Atlanta United’s Ezequiel Barco has one goal and one assist in his past nine games.
Is he in a slump? Is the weight of the $15 million price tag weighing him down? Does the criticism on social media and from analysts on mlssoccer.com matter?
The answer to those questions, according to manager Gerardo Martino, is no.
“I understand that in the U.S. there’s a big influence of statistics in sports,” Martino said. “Not saying it’s bad. For me, in the last game we played, Barco was the best player on the field.”
Though Barco didn’t score for the third consecutive game and didn’t register an assist for the fifth consecutive, he did create a team-high five chances, played key final passes and did well on set-pieces, according to Martino.
The 19-year old has four goals and one assist in 16 league appearances this season. He is tied for 12th in terms of chances created, with 39 in his 16 appearances. Federico Higuain of Columbus has the most, with 67 in 20 games.
The player Barco took over for, Yamil Asad, and the one he’s compared to by Atlanta United supporters, has eight goals and three assists in 15 appearances this season for D.C. United, which the Five Stripes will host on Saturday at Mercedes-Benz. Some supporters have asked why the team didn’t simply keep Asad instead of buying Barco. It wasn’t that simple. The team did try to buy Asad, who was on loan last season from Velez Sarsfield in Argentina. Asad wouldn’t agree to the terms being offered, so Atlanta United sold his MLS rights to D.C. United.
Barco has shown technical ability that rivals Miguel Almiron’s, a passing touch that rivals Darlington Nagbe’s and an understanding of movement that rivals Josef Martinez’s.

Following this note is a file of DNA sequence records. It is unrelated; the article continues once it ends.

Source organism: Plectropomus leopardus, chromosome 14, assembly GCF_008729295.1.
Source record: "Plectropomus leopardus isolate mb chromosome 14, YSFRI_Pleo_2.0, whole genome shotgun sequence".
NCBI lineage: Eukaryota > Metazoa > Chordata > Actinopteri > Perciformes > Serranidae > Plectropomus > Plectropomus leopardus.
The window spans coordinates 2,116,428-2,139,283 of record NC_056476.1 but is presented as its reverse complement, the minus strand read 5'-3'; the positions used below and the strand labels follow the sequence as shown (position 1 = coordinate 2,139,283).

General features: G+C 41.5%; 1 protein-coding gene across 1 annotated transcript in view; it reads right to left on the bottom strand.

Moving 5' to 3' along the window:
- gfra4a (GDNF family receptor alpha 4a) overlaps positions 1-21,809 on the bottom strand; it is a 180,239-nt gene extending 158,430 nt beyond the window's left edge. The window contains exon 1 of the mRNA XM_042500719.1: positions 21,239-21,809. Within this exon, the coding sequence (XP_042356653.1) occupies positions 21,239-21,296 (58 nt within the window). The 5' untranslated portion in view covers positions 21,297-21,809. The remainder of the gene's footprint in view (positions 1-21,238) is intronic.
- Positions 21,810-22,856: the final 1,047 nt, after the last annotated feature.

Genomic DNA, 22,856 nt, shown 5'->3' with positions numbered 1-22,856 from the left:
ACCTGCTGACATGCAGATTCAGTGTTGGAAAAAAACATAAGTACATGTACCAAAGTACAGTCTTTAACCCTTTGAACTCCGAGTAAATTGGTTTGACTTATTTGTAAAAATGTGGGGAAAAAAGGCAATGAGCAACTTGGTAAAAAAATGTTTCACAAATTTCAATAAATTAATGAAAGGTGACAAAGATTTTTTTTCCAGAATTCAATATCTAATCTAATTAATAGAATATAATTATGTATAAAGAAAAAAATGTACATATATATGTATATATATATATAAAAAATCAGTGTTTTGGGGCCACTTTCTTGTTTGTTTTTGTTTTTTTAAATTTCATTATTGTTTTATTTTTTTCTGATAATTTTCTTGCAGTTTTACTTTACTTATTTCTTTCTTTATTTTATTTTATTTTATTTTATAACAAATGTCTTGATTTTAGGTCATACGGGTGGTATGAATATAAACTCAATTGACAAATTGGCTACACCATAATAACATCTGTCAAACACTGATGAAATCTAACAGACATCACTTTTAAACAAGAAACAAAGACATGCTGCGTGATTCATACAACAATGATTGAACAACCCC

He just doesn’t have the stats.
Martino said after the game against Seattle that the team needs to put more players into the box to take advantage of crosses. Barco has put a few across goal this season with no one there to tap them in.
Barco gets into shooting positions near the top of the penalty box, about 18-20 yards from goal, but then declines to cut loose and shoot.
Martino said that Barco constantly looks to shoot, but is often facing two defenders who are shadowing him. That’s something that Martino said Barco didn’t have to deal with in Independiente in Argentina. Barco is tied for second in MLS in terms of fouls suffered with 49.
“He has to do what he was able to do in Argentina, which is to get around those one or two guys who are marking him,” Martino said.
MLS analyst Bobby Warshaw, on “Mass Confrontation” show posted this week, said he thinks that when Nagbe returns from his injury, Barco will be the odd man out in Atlanta United’s 11. He said that Barco hasn’t played as well as Julian Gressel, and that he believes Hector Villalba works better with Almiron and Martinez. He believes that with incessant rumors swirling about Almiron’s future, the club may have a small window to win the MLS Cup. That may necessitate moving Barco out of the line up with Villalba on the left of Almiron, Gressel on the right, and Martinez as the striker.
“We know we are in a business,” goalkeeper Brad Guzan said. “If, all of a sudden, I’m not making saves, if the team’s not getting clean sheets, the defense is getting questioned. If Miguel goes four games without scoring he’s getting questions. Josef’s the same.
“It’s the standard that we’ve set for ourselves at this club in terms of quality we want to set day in and day out. The quality we bring to games, to match day to atmosphere, the fan experience, the results. Everything that we are doing here. All of a sudden, if you are not producing at the normal level that we’ve set as our bar, that’s when you guys start asking questions.”
Gressel said he doesn’t know why people are criticizing Barco.
“If you were in his shoes, it would be hard to do your job, to live up to hose expectations,” he said. “You buy at that price tag, there are a lot of prospects. He has a really high ceiling, which is what I think Atlanta United paid for, I think. Sticking to his game and getting better within the team, he will get better as he goes.”